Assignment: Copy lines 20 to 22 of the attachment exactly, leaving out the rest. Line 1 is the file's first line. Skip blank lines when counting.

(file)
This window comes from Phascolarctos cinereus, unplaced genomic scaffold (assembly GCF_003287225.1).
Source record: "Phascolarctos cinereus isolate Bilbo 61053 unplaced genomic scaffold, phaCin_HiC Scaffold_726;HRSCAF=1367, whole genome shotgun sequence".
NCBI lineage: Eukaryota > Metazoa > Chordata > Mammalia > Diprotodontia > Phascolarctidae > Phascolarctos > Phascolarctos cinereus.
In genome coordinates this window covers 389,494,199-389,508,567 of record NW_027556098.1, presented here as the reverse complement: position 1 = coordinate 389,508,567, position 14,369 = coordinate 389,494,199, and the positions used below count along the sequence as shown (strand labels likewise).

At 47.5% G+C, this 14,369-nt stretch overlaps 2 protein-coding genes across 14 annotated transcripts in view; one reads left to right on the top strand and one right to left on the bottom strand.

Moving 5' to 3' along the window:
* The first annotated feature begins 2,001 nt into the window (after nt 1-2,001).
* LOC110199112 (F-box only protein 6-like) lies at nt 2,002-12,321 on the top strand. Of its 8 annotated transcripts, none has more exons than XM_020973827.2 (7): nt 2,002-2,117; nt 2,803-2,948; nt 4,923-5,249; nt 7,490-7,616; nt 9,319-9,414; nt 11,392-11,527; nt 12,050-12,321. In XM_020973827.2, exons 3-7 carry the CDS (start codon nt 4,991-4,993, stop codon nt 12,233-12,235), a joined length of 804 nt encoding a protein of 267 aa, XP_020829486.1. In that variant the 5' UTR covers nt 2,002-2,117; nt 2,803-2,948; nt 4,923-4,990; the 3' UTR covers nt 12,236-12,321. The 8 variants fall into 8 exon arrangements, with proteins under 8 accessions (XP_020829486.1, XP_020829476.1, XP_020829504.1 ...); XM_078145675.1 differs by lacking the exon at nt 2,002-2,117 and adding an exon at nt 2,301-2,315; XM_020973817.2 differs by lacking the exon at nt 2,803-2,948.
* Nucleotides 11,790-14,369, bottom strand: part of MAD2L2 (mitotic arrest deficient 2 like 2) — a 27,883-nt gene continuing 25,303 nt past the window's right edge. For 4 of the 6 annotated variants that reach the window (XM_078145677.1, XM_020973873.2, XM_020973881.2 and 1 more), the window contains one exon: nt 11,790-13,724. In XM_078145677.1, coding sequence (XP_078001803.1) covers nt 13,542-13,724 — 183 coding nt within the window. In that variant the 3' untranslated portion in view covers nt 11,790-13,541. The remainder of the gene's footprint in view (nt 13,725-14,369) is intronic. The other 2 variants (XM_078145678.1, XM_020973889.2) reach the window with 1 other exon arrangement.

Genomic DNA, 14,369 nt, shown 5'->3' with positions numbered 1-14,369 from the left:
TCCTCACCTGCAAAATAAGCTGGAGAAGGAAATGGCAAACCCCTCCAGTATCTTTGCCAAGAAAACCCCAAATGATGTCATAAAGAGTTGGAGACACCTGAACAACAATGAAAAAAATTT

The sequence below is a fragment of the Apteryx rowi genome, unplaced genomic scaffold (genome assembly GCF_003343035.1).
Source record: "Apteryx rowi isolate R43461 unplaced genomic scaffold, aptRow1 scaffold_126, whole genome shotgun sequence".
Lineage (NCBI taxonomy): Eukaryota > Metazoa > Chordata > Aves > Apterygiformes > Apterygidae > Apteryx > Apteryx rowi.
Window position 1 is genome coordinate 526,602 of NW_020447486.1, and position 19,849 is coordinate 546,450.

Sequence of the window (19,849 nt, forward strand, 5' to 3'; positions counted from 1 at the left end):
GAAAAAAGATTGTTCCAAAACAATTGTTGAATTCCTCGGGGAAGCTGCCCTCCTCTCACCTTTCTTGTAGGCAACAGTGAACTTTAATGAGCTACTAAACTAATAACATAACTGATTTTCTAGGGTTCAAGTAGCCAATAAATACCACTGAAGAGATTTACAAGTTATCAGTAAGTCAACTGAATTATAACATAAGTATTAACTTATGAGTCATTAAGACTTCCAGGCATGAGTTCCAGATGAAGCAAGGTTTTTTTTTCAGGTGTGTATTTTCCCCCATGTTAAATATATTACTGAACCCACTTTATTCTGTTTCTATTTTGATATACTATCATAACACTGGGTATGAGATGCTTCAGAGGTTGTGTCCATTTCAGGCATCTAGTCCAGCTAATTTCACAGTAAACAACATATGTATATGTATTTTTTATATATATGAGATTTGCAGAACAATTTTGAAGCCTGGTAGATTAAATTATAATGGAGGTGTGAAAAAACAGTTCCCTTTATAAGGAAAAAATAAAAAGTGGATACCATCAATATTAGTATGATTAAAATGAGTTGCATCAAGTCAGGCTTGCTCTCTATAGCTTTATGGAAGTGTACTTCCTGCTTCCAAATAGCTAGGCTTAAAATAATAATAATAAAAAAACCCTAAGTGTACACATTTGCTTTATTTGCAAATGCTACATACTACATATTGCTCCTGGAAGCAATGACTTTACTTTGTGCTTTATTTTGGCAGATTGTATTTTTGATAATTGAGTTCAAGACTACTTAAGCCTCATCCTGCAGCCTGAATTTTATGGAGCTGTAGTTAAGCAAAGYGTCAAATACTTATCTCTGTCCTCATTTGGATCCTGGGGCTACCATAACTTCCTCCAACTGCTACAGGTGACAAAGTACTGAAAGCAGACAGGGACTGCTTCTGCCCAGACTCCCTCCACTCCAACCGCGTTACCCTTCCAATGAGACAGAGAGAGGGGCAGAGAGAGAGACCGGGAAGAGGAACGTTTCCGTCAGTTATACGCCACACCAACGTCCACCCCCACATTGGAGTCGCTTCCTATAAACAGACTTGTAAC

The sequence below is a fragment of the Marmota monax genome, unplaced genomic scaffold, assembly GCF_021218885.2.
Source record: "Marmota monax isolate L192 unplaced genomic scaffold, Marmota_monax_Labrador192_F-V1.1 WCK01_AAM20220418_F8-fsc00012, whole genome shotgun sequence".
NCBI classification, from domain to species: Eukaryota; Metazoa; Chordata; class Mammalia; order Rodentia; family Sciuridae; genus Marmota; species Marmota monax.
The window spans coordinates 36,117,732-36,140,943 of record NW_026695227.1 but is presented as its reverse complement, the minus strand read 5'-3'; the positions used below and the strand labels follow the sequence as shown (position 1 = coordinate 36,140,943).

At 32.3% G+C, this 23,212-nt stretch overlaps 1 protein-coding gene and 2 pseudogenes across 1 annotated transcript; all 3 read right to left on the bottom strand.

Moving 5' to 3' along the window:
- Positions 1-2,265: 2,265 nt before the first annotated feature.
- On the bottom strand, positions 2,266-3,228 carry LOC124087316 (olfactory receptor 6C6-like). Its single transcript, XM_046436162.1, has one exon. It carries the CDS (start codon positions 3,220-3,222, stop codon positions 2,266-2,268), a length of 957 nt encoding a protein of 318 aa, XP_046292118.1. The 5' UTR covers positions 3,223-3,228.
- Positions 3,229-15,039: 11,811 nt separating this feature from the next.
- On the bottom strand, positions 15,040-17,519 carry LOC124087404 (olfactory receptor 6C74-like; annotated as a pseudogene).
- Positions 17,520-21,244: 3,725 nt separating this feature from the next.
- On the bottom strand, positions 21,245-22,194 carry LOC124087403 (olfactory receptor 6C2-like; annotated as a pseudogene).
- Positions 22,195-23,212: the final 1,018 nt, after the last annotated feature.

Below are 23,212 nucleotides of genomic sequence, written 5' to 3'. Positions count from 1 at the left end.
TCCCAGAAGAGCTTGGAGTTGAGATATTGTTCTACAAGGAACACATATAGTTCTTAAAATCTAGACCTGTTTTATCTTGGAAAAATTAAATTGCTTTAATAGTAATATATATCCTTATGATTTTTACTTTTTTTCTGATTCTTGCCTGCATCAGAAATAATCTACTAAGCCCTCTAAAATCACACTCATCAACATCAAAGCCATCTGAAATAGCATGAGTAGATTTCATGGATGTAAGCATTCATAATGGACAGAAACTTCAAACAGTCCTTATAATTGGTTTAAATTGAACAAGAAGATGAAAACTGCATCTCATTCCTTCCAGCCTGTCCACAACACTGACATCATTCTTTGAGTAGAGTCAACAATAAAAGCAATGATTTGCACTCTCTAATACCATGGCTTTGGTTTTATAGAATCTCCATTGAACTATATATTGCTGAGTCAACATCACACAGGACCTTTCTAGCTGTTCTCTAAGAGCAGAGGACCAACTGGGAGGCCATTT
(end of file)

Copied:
NCBI classification, from domain to species: Eukaryota; Metazoa; Chordata; class Mammalia; order Rodentia; family Sciuridae; genus Marmota; species Marmota monax.
The window spans coordinates 36,117,732-36,140,943 of record NW_026695227.1 but is presented as its reverse complement, the minus strand read 5'-3'; the positions used below and the strand labels follow the sequence as shown (position 1 = coordinate 36,140,943).

At 32.3% G+C, this 23,212-nt stretch overlaps 1 protein-coding gene and 2 pseudogenes across 1 annotated transcript; all 3 read right to left on the bottom strand.